PS I didn’t know the 6MNE. Disgusting.

    Liked by 1 person

  4. I guess what I really want to understand is how you can change a person’s mind? What’s the process, deconstructed. How to work with those who believe this guy and all his awful hatred, misogynistic, racist, homophobic . . . you name it . . . crap? We’ve seen Trump use repetition as his key tool for conversion of people to his cause (himself). Is it just repetition? The same simple message over and over — and over — until people believe it? What are the tools we can use?

    Liked by 1 person

    1. All excellent questions, Denise. But I don’t think all the trump voters believe he won—and most of them certainly aren’t planning insurrection. There are people who deprogram cultists—including neo-Nazis; whether such an effort has broad potential is a question.

      My slender reed of hope is that when Biden delivers some solid wins that help people directly, some of this anger will dissipate. I’m not talking about the hardcore white supremacists; they are a force that will be hard to reckon with for a long time.

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  5. I admire Nancy Pelosi for her strength and courage in seeking the second impeachment. The thing is if no action is taken and no accountability sought then it just emboldens them to try again and they are already planning. I wondered too about the capital police, being so unprepared and some of them almost complacent. There should be a full investigation of that. The danger of Trump will not go away, until he is put away, hopefully in jail, for a very long time and never allowed to seek office again. I’m also wondering how many of those 70 million who voted for Trump, would do so again, after this week’s shocking visual images.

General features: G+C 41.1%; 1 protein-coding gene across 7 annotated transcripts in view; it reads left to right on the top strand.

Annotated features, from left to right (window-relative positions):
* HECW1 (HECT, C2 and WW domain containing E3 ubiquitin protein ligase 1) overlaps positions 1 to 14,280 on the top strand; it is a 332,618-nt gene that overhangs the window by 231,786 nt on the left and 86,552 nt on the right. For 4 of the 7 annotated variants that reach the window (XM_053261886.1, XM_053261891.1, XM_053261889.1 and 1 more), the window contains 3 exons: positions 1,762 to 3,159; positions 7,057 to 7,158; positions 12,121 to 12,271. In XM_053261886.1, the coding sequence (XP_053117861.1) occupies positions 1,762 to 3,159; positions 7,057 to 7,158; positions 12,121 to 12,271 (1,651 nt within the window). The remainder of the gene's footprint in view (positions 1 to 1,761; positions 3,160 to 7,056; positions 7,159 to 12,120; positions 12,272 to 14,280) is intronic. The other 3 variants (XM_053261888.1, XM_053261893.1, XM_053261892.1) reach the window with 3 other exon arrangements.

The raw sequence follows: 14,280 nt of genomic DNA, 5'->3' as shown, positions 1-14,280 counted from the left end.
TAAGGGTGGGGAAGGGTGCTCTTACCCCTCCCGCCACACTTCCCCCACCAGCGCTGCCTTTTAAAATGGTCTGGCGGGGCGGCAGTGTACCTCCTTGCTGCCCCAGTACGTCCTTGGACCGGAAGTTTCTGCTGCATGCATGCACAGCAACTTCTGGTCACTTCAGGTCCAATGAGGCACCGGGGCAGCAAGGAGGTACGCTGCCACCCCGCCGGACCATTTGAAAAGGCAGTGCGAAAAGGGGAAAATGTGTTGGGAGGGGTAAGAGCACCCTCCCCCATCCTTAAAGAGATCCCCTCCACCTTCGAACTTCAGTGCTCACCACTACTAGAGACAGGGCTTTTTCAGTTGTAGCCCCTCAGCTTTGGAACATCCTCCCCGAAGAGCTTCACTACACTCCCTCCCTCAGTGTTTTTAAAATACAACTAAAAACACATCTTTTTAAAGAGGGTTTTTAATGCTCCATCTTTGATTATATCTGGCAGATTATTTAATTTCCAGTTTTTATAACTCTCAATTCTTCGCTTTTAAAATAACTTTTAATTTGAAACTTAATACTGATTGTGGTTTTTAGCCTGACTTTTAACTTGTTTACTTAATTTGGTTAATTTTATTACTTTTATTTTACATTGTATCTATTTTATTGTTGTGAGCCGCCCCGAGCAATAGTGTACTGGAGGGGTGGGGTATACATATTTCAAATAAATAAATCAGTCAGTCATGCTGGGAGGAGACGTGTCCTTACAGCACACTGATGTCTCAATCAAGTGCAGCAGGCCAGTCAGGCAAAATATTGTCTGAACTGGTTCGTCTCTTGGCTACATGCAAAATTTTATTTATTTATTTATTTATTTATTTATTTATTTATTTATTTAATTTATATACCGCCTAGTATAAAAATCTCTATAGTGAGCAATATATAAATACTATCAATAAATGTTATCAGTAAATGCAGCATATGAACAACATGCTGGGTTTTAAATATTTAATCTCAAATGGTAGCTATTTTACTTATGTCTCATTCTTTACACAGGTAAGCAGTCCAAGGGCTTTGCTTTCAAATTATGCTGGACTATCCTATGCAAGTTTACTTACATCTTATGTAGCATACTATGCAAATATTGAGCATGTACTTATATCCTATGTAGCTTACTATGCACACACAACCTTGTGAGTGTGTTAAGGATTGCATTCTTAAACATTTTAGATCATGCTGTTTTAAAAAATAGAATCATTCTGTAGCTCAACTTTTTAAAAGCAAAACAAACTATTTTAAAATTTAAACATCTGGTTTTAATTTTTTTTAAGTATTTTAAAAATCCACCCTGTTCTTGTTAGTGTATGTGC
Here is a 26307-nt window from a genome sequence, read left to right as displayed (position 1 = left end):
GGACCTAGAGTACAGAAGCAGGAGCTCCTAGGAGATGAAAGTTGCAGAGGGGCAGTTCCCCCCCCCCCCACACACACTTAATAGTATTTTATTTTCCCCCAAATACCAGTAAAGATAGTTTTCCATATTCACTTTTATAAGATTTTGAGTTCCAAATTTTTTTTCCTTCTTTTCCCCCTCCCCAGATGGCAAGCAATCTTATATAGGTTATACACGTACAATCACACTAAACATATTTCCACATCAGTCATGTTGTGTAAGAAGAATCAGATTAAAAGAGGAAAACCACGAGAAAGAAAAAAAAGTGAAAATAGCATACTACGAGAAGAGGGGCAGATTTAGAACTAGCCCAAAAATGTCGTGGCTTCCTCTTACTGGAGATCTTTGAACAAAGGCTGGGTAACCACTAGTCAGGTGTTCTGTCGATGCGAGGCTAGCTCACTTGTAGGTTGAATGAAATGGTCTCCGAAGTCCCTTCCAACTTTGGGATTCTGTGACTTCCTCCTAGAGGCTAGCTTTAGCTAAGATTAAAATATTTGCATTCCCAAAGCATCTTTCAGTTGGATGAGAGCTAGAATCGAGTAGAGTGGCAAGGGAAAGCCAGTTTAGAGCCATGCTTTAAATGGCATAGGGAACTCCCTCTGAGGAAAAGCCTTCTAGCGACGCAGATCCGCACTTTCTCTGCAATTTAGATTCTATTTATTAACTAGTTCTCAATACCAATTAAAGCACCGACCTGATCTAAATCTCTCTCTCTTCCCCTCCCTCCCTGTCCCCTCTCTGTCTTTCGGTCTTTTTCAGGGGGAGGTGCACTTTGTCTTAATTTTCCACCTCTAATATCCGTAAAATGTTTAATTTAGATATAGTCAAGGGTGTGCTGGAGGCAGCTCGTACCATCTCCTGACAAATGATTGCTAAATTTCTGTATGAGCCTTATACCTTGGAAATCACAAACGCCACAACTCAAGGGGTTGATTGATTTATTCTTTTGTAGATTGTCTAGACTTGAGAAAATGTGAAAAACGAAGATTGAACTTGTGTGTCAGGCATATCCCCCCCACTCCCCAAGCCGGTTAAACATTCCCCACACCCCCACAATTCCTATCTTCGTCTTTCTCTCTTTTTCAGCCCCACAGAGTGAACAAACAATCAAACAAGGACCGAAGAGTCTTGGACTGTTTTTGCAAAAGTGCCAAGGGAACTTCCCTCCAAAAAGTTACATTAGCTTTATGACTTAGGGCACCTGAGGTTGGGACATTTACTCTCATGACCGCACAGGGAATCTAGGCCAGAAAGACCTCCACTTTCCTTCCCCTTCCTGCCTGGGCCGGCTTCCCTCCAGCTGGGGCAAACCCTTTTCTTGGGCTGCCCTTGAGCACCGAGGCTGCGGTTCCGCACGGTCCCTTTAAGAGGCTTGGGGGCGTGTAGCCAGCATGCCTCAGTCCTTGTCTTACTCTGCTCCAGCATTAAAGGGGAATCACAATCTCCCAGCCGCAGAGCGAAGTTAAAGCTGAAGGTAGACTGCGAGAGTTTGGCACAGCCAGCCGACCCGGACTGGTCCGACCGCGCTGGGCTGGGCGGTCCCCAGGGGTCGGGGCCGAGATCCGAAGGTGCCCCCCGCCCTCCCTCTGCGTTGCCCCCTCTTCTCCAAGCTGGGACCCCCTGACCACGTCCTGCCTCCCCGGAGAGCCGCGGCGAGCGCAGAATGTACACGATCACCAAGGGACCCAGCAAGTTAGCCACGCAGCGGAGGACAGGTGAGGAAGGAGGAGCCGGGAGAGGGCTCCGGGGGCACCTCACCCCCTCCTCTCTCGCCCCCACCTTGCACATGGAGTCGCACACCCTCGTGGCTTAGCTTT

Liked by 1 person

    1. We will learn more in time, Joni. It’s just worrisome to think how well these insurrectionists will be handled next time, which will be soon. I wish we didn’t know how trump had hollowed out agencies of the career people who are loyal to the Constitution.

      State capitals are also on the alert. Trump’s legacy. And all so predictable—except the ease with which the terrorists gained entry. That part is unfathomable.

      Liked by 1 person

  6. Since the 2018 election, Pelosi has been the nearest thing we’ve had to a national leader (the jackass in the White House has never been more than a factional leader). She’s managed the Trump problem as well as anyone in her position conceivably could have done. Thanks goodness she thought of talking to Milley about the nuclear weapons. Trump is just going crazier and crazier, and there’s no knowing what he might try to do. It’s been my biggest concern about him since before the 2016 election.